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Posted December 11, 2009 | Leave a comment
The holiday "Three Rs"
The students get a break from "readin', ritin', and rithmatic" during the holidays, but none of us should forget about the other "Three Rs"--Reduce, Reuse, and Recycle. During the time from Thanksgiving to New Year's, we create an extra 5 million tons of garbage. The extra waste is generated because the average American household increases its trash output by 25% during the holidays. By practicing the Holiday "Three Rs," we can change that trend. In addition to being good for the environment, it might even help reduce the final price tag of our holidays.
Reduce--First, we can reduce the amount of waste we create by making wise buying decisions. When you are choosing gifts, look for items with small amounts of packaging. Better yet, give gifts like movie tickets, restaurant gift certificates, memberships or savings bonds that don't have any packaging. Consumable gifts like homemade breads, cakes, cookies, and pies are delicious and create no waste if they are given in a decorative reusable container. Coupons for services like babysitting, snow shoveling, or spring cleaning are very much appreciated. For the person who has everything, perhaps you could make a donation to their favorite charity and send a card saying it was given in their honor. When you are shopping, bring your own reusable totes to avoid adding to your collection of paper and plastic bags. Try wrapping gifts in reusable items, like scarves, kitchen towels, fabric scraps or other creative containers. Tie on candy, an ornament or other small trinkets that can be reused instead of a bow. When entertaining, use real plates, cups, and silverware rather than the disposable variety. Rather than mailing greeting cards, think about sending your greetings electronically this year. When decorating, try using only things that you already have at home. Natural decorations, including greenery, nuts, pine cones, and fruit are both beautiful and biodegradable.
Reuse--Next, we can think about ways to reuse items, rather than discarding them. For example, have a box handy to collect bows, gift bags, and wrapping paper that isn't too wrinkled as people are unwrapping gifts. If you are really energetic, you can press wrapping paper with an iron on a low no-steam setting. (Pressing is not recommended for foil or waxed wrapping paper.) Or shred old wrapping paper to make "stuffing" for gifts bags or packing material for gifts you are mailing. Wrinkled bows can be "refluffed" in the dryer with a damp wash cloth for two minutes on a low or gentle setting. Use small scraps of wrapping paper and ribbon to wrap small boxes to use as tree ornaments or gift decorations. Wrap the top and bottom of a box separately for a gift box that can be used again and again. Cut up old Christmas cards to make gift tags for this year's presents. Kids can use cookie cutters to cut any cardstock weight items, such as old file folders or boxes, into items that can be decorated as ornaments, gift box decorations, or gift tags. If the item needs additional embellishment, simply cover it with aluminum foil, glitter glue, tinsel, or other decorative materials. If you prefer to leave the Christmas cards intact, staple or tape them to a ribbon to hang as decorations. Purchase "previously owned" decorations at thrift store rather than buying new ones. Damaged ornaments can be place into a glass bowl to use as a centerpiece (with damaged areas hidden, of course).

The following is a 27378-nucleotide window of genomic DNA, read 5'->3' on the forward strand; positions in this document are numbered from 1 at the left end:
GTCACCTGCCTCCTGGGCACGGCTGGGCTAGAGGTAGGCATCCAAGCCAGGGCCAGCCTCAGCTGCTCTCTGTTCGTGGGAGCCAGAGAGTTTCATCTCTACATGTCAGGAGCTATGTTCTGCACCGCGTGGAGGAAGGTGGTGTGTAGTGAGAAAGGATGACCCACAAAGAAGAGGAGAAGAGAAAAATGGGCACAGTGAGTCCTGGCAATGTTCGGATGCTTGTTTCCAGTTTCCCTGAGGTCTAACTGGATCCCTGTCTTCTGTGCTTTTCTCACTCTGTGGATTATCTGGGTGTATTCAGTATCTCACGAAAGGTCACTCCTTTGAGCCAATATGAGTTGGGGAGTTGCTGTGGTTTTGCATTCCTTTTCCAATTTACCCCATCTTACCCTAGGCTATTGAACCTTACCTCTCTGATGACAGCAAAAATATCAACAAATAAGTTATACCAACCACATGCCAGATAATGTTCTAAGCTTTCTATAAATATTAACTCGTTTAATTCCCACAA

Recycle/Donate--Finally, do your best to find a way to recycle or donate anything that you no longer have a use for after the holidays. You may have to make some phone calls to find out the specifics in your community, but here are some ideas to get you started. Wrapping paper and gift boxes can be placed into "mixed paper" recycling bins. Many landfills will recycle Christmas trees and other greenery by chipping it for mulch. Teachers of young children are always looking for craft materials, which could include old greeting cards, wrapping paper and ribbon. Used cards can also be donated to St. Jude's Ranch for Children, where the children will add new backs to the cards and sell them as a fundraiser: http://www.stjudesranch.com/help_card.php. Look in your phonebook or community services directory to find charitable organizations that could benefit from the things you are discarding. Animal shelters can always use blankets and towels, as long as they are washable. Domestic violence shelters give old cell phones to their residents to be used for emergency situations. Local thrift stores will take almost any gently used item to be resold to benefit charity or given away to families in need. There are even a number of ways to donate or recycle your used electronics. Just be absolutely sure that all of your personal information has been removed first! Many schools and community organizations collect small electronics as a fundraiser. You can use envelopes picked up at your local post office to send in ink cartridges, cell phones, PDAs, and small digital cameras. Some retail stores, such as Staples and Home Depot, are collecting certain items for recycling. You can even generate some funds for yourself by taking advantage of electronics trade-in programs offered through Costco and Sears--trade in your electronics and get a cash card back. If you need more ideas, try searching the Internet for "holiday recycling" or "recycle ________" listing the name of the item you want to recycle. If you put your zip code into a sites search feature and do not get a "hit," try the zip code of a nearby larger town or city. Let's all do our part this Christmas to have a "greener" holiday!
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